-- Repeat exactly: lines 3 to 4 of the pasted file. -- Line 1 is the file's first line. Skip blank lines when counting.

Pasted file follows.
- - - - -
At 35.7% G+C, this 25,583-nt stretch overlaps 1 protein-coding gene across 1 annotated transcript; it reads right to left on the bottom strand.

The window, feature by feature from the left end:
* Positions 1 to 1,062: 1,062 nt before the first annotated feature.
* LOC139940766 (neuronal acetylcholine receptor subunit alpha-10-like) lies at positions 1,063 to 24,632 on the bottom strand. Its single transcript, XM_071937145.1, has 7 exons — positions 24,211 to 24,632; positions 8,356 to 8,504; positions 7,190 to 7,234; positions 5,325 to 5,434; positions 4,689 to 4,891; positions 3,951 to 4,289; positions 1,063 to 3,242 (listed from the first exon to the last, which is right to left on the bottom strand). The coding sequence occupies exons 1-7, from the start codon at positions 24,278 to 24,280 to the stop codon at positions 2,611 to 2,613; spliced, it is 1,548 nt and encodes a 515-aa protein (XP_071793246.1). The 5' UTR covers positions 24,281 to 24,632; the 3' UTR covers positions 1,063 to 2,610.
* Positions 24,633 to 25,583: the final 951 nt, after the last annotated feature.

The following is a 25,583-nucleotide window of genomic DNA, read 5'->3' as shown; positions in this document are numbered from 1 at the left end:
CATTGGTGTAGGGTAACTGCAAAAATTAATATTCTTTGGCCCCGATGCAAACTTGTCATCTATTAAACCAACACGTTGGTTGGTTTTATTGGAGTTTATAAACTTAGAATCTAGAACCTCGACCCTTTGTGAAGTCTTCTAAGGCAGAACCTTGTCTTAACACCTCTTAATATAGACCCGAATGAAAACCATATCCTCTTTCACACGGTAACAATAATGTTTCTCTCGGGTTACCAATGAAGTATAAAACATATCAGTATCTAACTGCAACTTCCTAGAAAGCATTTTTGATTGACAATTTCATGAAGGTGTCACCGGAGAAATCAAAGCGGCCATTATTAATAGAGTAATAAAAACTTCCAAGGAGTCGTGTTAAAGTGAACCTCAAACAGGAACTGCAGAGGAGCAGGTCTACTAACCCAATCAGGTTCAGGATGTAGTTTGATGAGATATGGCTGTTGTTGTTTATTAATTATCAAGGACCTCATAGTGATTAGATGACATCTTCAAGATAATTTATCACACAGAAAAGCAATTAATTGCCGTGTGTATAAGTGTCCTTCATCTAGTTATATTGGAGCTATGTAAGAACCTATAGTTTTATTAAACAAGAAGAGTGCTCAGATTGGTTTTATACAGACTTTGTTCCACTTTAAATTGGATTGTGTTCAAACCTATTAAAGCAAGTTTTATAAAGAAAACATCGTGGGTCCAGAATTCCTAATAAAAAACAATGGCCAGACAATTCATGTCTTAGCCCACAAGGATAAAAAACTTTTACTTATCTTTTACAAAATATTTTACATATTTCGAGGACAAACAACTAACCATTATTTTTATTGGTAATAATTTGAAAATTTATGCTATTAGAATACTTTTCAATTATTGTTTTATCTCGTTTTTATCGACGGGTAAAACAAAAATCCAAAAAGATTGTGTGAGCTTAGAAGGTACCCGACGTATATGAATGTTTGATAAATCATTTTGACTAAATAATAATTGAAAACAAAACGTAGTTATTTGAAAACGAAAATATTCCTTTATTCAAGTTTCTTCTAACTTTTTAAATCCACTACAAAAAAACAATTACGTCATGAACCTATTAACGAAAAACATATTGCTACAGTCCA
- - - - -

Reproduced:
* Positions 1 to 1,062: 1,062 nt before the first annotated feature.
* LOC139940766 (neuronal acetylcholine receptor subunit alpha-10-like) lies at positions 1,063 to 24,632 on the bottom strand. Its single transcript, XM_071937145.1, has 7 exons — positions 24,211 to 24,632; positions 8,356 to 8,504; positions 7,190 to 7,234; positions 5,325 to 5,434; positions 4,689 to 4,891; positions 3,951 to 4,289; positions 1,063 to 3,242 (listed from the first exon to the last, which is right to left on the bottom strand). The coding sequence occupies exons 1-7, from the start codon at positions 24,278 to 24,280 to the stop codon at positions 2,611 to 2,613; spliced, it is 1,548 nt and encodes a 515-aa protein (XP_071793246.1). The 5' UTR covers positions 24,281 to 24,632; the 3' UTR covers positions 1,063 to 2,610.